The Devil Knows Latin: Why America Needs the Classical Tradition by E. Christian Kopff
My rating: 3 of 5 stars
In his introduction, University of Colorado Classics Professor Kopff, relates the source of his book's title. The late Fr. Ronald Knox, when asked to perform a baptism in the vernacular, responded: "The baby does not understand English and the Devil knows Latin."
The professor recommends the study of classical literature in their original language (likely Latin or Greek). He convinced me by page 26, that we should be learning Latin and that it was by no means a dead language. He tells us, "...of the 100 most commonly used words in English, only 10 or so come from Latin. Of all the English words, however--over a million in the latest dictionaries--more than half are of Latin origin, and those of Greek origin take up much of what remains."
The book is divided into three sections. The first section details the reasons we need to study the classics. The classics are narratives that tell a story and the story relates to who we are as human beings in the Western tradition. Learning the stories of our civilization helps us to put all the pieces of our education together. We begin to understand why we have the history we have and the underlying causes of world events throughout our history. We begin to understand how language, science, math, art and music fit into this enormous puzzle. We begin to understand the part religion, and Christianity in particular, plays. In short, our lives make more sense when we understand how all the pieces fit together and how we fit into the story.
The first section has other great insights as well. For example, the idea that tradition limits our creativity and advancement, he puts to rest. He points out "...languages are traditions learned by each generation from the preceding one and then taught to the next." Likewise, religion, science and history, are all built upon traditions. Prof. Kopff points out the beginning of science was in the sixth century B.C., when a man named Thales first proposed the world was "...a rational system, comprehensible to human minds," without relying on ancient gods for explanation. That the world is a rational system is itself a profound idea and one that we too often take for granted today. So, the first assumption in science is that the Universe is ordered and the second is that it is logical. These two ideas go back to the sixth century B.C. The third assumption of science is that the Universe is mathematical. This goes back to Pythagoras, who lived at the end of the sixth century B.C. Thus began the tradition of science.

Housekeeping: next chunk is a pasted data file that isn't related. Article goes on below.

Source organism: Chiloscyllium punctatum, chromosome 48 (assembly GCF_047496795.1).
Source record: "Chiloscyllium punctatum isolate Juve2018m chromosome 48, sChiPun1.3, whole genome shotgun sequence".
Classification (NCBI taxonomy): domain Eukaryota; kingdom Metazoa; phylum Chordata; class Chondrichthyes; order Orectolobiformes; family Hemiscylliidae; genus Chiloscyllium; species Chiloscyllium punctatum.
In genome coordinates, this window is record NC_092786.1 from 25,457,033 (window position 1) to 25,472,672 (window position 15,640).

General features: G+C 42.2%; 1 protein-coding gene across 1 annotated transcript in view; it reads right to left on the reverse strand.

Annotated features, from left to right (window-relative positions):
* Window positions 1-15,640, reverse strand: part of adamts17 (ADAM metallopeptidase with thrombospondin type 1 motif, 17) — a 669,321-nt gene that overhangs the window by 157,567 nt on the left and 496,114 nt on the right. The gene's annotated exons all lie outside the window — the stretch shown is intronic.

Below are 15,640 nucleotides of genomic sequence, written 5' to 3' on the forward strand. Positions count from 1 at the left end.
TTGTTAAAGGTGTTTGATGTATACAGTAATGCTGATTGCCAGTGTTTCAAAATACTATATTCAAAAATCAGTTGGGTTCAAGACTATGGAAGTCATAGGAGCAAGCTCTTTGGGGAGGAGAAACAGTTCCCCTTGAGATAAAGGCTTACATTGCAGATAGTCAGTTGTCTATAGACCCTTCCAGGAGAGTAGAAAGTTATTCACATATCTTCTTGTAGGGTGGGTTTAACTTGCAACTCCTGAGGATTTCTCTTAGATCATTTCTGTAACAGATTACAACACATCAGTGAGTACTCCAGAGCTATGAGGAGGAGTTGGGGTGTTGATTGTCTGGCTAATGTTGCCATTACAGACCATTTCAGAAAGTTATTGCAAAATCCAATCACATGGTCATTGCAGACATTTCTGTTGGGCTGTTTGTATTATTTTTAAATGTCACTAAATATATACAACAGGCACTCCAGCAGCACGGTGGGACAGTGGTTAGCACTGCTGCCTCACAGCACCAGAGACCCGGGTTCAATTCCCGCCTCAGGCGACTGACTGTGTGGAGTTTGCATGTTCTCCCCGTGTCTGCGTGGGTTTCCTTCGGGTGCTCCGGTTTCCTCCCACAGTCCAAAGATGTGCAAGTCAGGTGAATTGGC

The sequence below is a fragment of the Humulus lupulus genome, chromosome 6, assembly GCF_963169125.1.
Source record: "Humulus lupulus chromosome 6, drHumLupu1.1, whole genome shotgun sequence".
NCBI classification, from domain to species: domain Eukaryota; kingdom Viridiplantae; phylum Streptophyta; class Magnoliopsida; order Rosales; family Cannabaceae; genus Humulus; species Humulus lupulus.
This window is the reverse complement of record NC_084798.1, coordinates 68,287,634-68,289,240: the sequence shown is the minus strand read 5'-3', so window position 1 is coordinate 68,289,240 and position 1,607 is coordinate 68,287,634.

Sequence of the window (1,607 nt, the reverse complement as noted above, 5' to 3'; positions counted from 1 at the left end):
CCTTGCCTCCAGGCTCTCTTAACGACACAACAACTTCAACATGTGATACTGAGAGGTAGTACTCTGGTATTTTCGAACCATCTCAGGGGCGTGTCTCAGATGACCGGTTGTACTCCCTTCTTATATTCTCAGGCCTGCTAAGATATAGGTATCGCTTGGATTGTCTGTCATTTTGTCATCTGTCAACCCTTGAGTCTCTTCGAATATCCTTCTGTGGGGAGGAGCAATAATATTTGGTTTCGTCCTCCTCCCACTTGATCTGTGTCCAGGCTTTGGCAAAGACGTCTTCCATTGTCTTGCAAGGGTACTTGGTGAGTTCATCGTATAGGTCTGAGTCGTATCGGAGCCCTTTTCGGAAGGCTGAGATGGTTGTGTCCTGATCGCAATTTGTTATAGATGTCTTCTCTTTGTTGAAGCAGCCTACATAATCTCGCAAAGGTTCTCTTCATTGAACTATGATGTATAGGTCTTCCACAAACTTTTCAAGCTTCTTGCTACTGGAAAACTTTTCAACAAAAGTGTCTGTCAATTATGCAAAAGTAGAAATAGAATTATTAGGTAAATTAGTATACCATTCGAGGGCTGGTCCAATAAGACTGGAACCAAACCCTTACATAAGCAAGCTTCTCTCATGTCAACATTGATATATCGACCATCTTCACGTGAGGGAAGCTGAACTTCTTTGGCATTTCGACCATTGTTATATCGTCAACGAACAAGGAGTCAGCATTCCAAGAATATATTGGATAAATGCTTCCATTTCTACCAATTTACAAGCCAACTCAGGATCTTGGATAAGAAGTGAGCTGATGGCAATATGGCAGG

The chapter of the first section outlines the need for the classics and the liberal arts in our grammar schools, high schools and universities. Kopff recommends children in the early years start out learning the three R's, followed by Latin, Greek and mathematics. The other subjects he recommends: history, mythology, English vocabulary and syntax and basics of government, can be taught in relation to the first subjects.
The second section discusses widely varying authors, philologists and philosophers. It was with this section that I found the most difficulty following the thread that links them all together. I felt rather like I'd stumbled into one of his classroom lectures by mistake. I was unprepared and unfamiliar with most of the names he was discussing so intimately. His somewhat frequent references to President Bill Clinton and the Monica Lewinsky scandal were rather amusing though dated. I wondered what the good professor would have to say about our present state of affairs.
The third section discusses popular culture--specifically movies--and how the ones that are most meaningful get their inspiration or find their source in some of the great classics of ancient Greece and Rome. Once again I found myself stumbling along with many of his stories since I haven't seen most of the movies he discusses and those I had seen, I wasn't always as thrilled about them as he was. For example, he thought Disney's "The Lion King" had "character and maturity." I prefer "Beauty and the Beast" for a moral tale of redemption and sacrifice.
The book reads like a collection of lectures put together to make a book. If I had been in his class and read the reading list before attending his lectures, maybe I would've better understood some of his points. Although I liked the book, it's probably not one I'd recommend to homeschoolers who want to know why they should study the classics. Leigh Bortins' book, "The Core," does a much better job of that.
The appendix, aptly entitled, "Doing it on Your Own," would be a great booklet for homeschoolers, especially if it were combined with the first section of the book. Prof. Kopff lists his suggestions for Latin curriculum to do at home, as well as Greek, along with some primary sources that would be good for beginning Latin and Greek students to read in the original.
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